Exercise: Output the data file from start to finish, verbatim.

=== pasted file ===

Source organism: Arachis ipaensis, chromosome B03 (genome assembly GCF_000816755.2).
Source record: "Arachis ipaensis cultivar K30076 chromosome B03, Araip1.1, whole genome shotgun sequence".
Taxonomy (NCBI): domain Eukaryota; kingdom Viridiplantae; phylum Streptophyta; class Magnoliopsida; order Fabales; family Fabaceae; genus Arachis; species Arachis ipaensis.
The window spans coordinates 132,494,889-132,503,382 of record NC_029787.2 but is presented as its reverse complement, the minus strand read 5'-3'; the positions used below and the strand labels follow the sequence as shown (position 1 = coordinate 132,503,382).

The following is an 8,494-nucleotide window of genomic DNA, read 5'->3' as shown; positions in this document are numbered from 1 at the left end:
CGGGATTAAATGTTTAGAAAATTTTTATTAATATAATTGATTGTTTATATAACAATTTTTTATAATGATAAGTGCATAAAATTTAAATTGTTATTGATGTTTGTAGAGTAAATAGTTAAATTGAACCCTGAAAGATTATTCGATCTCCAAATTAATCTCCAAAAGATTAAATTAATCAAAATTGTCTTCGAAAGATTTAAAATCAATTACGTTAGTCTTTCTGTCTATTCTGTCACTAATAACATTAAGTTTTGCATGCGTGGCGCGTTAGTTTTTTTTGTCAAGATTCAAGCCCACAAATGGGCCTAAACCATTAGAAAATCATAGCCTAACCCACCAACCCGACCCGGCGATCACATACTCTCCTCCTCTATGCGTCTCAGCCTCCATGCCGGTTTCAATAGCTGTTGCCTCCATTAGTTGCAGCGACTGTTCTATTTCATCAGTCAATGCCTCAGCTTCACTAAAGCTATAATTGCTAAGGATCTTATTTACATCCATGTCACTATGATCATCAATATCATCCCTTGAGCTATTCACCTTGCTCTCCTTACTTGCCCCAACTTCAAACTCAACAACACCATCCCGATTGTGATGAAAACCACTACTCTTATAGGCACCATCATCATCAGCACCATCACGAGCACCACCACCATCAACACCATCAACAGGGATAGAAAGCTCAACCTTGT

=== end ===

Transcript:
Source organism: Arachis ipaensis, chromosome B03 (genome assembly GCF_000816755.2).
Source record: "Arachis ipaensis cultivar K30076 chromosome B03, Araip1.1, whole genome shotgun sequence".
Taxonomy (NCBI): domain Eukaryota; kingdom Viridiplantae; phylum Streptophyta; class Magnoliopsida; order Fabales; family Fabaceae; genus Arachis; species Arachis ipaensis.
The window spans coordinates 132,494,889-132,503,382 of record NC_029787.2 but is presented as its reverse complement, the minus strand read 5'-3'; the positions used below and the strand labels follow the sequence as shown (position 1 = coordinate 132,503,382).

The following is an 8,494-nucleotide window of genomic DNA, read 5'->3' as shown; positions in this document are numbered from 1 at the left end:
CGGGATTAAATGTTTAGAAAATTTTTATTAATATAATTGATTGTTTATATAACAATTTTTTATAATGATAAGTGCATAAAATTTAAATTGTTATTGATGTTTGTAGAGTAAATAGTTAAATTGAACCCTGAAAGATTATTCGATCTCCAAATTAATCTCCAAAAGATTAAATTAATCAAAATTGTCTTCGAAAGATTTAAAATCAATTACGTTAGTCTTTCTGTCTATTCTGTCACTAATAACATTAAGTTTTGCATGCGTGGCGCGTTAGTTTTTTTTGTCAAGATTCAAGCCCACAAATGGGCCTAAACCATTAGAAAATCATAGCCTAACCCACCAACCCGACCCGGCGATCACATACTCTCCTCCTCTATGCGTCTCAGCCTCCATGCCGGTTTCAATAGCTGTTGCCTCCATTAGTTGCAGCGACTGTTCTATTTCATCAGTCAATGCCTCAGCTTCACTAAAGCTATAATTGCTAAGGATCTTATTTACATCCATGTCACTATGATCATCAATATCATCCCTTGAGCTATTCACCTTGCTCTCCTTACTTGCCCCAACTTCAAACTCAACAACACCATCCCGATTGTGATGAAAACCACTACTCTTATAGGCACCATCATCATCAGCACCATCACGAGCACCACCACCATCAACACCATCAACAGGGATAGAAAGCTCAACCTTGT